Amazon IVS Chat Client Messaging SDK: Kotlin Coroutines Tutorial Part 1: Chat Rooms - Amazon Interactive Video Service

Amazon IVS Chat Client Messaging SDK: Kotlin Coroutines Tutorial Part 1: Chat Rooms

This is the first of a two-part tutorial. You will learn the essentials of working with the Amazon IVS Chat Messaging SDK by building a fully functional Android app using the Kotlin programming language and coroutines. We call the app Chatterbox.

Before you start the module, take a few minutes to familiarize yourself with the prerequisites, key concepts behind chat tokens, and the backend server necessary for creating chat rooms.

These tutorials are created for experienced Android developers who are new to the IVS Chat Messaging SDK. You will need to be comfortable with the Kotlin programming language and creating UIs on the Android platform.

This first part of the tutorial is broken up into several sections:

For full SDK documentation, start with Amazon IVS Chat Client Messaging SDK (here in the Amazon IVS User Guide) and the Chat Client Messaging: SDK for Android Reference (on GitHub).


Set Up a Local Authentication/Authorization Server

Your backend server will be responsible for both creating chat rooms and generating the chat tokens needed for the IVS Chat Android SDK to authenticate and authorize your clients for your chat rooms.

See Create a Chat Token in Getting Started with Amazon IVS Chat. As shown in the flowchart there, your server-side code is responsible for creating a chat token. This means your app must provide its own means of generating a chat token by requesting one from your server-side application.

We use the Ktor framework to create a live local server that manages the creation of chat tokens using your local AWS environment.

At this point, we expect you have your AWS credentials set up correctly. For step-by-step instructions, see Set up AWS Credentials and Region for Development.

Create a new directory and call it chatterbox and inside it, another one, called auth-server.

Our server folder will have the following structure:

- auth-server - src - main - kotlin - com - chatterbox - authserver - Application.kt - resources - application.conf - logback.xml - build.gradle.kts

Note: you can directly copy/paste the code here into the referenced files.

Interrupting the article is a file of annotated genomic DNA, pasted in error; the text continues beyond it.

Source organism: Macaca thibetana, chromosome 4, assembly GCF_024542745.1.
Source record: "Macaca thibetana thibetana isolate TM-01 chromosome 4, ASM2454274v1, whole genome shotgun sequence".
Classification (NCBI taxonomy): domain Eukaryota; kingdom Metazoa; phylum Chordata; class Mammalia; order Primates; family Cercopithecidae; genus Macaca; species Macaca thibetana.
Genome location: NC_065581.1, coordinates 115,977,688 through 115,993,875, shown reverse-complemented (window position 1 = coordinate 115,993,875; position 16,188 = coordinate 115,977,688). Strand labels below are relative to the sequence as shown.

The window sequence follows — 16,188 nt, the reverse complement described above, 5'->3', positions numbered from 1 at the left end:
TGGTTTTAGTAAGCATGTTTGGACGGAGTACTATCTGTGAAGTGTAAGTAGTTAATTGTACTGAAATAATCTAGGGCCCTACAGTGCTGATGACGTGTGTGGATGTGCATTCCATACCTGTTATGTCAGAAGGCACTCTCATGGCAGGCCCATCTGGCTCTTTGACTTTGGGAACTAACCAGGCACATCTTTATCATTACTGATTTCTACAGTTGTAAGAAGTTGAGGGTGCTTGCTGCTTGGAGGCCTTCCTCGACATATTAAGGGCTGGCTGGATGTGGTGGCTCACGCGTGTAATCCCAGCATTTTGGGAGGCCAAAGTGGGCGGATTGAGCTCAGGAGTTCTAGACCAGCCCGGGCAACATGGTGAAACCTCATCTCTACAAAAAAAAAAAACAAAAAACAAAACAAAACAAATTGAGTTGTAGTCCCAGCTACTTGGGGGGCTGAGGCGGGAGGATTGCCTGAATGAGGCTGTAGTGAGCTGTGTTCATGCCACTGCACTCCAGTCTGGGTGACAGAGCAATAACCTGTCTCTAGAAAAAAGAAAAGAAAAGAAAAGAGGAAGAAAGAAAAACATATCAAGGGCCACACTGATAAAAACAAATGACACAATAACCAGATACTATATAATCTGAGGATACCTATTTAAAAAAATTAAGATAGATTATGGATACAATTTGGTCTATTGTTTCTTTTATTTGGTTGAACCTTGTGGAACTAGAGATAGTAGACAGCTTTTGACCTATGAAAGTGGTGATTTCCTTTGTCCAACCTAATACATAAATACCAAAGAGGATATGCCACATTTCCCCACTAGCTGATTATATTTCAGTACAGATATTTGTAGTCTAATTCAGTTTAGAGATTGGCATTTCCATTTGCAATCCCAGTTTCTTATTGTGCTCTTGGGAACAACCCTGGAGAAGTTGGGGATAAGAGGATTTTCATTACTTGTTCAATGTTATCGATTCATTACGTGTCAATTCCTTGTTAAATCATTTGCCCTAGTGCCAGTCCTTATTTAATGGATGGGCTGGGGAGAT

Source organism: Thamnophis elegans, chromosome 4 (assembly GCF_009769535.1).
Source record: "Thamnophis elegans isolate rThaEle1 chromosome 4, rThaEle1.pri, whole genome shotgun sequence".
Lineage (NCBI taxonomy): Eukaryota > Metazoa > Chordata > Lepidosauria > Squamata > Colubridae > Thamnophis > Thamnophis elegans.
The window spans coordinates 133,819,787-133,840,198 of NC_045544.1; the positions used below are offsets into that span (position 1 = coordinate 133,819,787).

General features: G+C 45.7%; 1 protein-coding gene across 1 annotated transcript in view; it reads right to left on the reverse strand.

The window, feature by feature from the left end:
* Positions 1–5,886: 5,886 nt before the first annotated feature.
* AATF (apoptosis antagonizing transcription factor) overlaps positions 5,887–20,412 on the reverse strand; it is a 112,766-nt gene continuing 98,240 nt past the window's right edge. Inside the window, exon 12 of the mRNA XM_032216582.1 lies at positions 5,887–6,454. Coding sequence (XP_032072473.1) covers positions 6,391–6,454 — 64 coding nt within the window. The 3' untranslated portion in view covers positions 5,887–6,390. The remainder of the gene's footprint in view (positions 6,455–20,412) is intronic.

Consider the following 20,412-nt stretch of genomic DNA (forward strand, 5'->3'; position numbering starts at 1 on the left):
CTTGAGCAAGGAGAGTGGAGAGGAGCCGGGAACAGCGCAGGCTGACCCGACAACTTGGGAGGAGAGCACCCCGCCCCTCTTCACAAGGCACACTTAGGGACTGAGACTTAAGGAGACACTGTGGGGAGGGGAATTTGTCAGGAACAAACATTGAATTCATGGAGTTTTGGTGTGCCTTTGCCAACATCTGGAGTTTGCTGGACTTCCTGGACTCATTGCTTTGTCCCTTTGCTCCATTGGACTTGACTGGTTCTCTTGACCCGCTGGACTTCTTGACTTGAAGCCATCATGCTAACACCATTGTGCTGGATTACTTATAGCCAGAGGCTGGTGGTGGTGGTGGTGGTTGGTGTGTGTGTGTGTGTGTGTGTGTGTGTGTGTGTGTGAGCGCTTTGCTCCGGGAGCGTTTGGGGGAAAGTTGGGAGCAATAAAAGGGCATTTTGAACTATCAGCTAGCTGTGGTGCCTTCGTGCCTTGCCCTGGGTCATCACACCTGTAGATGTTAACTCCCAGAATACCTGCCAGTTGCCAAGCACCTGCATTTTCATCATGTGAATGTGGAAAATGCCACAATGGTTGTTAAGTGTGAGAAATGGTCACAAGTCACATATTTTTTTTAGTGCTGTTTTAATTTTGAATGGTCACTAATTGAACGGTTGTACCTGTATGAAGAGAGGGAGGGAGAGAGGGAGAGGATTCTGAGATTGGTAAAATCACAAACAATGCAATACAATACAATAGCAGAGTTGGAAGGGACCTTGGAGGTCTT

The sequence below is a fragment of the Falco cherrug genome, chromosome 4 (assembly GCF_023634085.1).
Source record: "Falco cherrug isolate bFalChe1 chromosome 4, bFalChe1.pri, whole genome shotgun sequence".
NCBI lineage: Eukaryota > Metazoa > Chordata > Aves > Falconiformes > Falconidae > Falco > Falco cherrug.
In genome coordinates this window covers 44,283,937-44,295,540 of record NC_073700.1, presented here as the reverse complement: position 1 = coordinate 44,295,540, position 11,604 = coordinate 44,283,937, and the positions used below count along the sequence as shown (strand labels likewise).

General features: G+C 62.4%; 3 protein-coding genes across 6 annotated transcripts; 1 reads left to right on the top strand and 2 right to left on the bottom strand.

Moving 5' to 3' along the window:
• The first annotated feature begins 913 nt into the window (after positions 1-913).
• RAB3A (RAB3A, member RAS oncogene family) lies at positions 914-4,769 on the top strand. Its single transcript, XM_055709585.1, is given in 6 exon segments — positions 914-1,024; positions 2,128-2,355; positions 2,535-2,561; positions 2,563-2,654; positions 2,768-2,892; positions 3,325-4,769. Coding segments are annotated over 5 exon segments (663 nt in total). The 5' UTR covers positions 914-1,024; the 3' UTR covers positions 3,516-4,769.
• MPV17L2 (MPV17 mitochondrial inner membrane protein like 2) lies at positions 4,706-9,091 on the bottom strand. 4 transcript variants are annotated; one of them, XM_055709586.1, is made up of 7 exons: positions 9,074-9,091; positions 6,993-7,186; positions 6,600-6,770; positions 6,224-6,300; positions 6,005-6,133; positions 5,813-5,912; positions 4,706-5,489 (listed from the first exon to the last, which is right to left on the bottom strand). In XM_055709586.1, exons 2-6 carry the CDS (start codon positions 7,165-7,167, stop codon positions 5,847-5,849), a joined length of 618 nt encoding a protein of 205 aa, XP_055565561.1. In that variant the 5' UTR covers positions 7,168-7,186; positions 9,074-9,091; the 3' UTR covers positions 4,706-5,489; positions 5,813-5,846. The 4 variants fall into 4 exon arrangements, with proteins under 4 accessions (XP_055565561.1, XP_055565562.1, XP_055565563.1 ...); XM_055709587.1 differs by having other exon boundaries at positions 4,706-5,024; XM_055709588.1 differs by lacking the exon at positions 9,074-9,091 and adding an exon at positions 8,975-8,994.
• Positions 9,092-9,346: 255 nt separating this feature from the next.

Next, we add all the necessary dependencies and plugins for our auth server to work:

Kotlin Script:

// ./auth-server/build.gradle.kts plugins { application kotlin("jvm") kotlin("plugin.serialization").version("1.7.10") } application { mainClass.set("io.ktor.server.netty.EngineMain") } dependencies { implementation("") implementation("org.jetbrains.kotlin:kotlin-stdlib-jdk8:1.7.20") implementation("io.ktor:ktor-server-core:2.1.3") implementation("io.ktor:ktor-server-netty:2.1.3") implementation("io.ktor:ktor-server-content-negotiation:2.1.3") implementation("io.ktor:ktor-serialization-kotlinx-json:2.1.3") implementation("ch.qos.logback:logback-classic:1.4.4") }

Now we need to set up logging functionality for the auth server. (For more information, see Configure logger.)


// ./auth-server/src/main/resources/logback.xml <configuration> <appender name="STDOUT" class="ch.qos.logback.core.ConsoleAppender"> <encoder> <pattern>%d{YYYY-MM-dd HH:mm:ss.SSS} [%thread] %-5level %logger{36} - %msg%n</pattern> </encoder> </appender> <root level="trace"> <appender-ref ref="STDOUT"/> </root> <logger name="org.eclipse.jetty" level="INFO"/> <logger name="io.netty" level="INFO"/> </configuration>

The Ktor server requires configuration settings, which it automatically loads from the application.* file in the resources directory, so we add that as well. (For more information, see Configuration file.)


// ./auth-server/src/main/resources/application.conf ktor { deployment { port = 3000 } application { modules = [ com.chatterbox.authserver.ApplicationKt.main ] } }

Finally, let's implement our server:


// ./auth-server/src/main/kotlin/com/chatterbox/authserver/Application.kt package com.chatterbox.authserver import io.ktor.http.* import io.ktor.serialization.kotlinx.json.* import io.ktor.server.application.* import io.ktor.server.plugins.contentnegotiation.* import io.ktor.server.request.* import io.ktor.server.response.* import io.ktor.server.routing.* import kotlinx.serialization.Serializable import kotlinx.serialization.json.Json import import @Serializable data class ChatTokenParams(var userId: String, var roomIdentifier: String) @Serializable data class ChatToken( val token: String, val sessionExpirationTime: String, val tokenExpirationTime: String, ) fun Application.main() { install(ContentNegotiation) { json(Json) } routing { post("/create_chat_token") { val callParameters = call.receive<ChatTokenParams>() val request = CreateChatTokenRequest.builder().roomIdentifier(callParameters.roomIdentifier) .userId(callParameters.userId).build() val token = IvschatClient.create() .createChatToken(request) call.respond( ChatToken( token.token(), token.sessionExpirationTime().toString(), token.tokenExpirationTime().toString() ) ) } } }

Create a Chatterbox Project

To create an Android project, install and open Android Studio.

Follow the steps listed in the official Android Create a Project guide.

  • In Configure your project, choose the following values for configuration fields:

    • Name: My App

    • Package name: com.chatterbox.myapp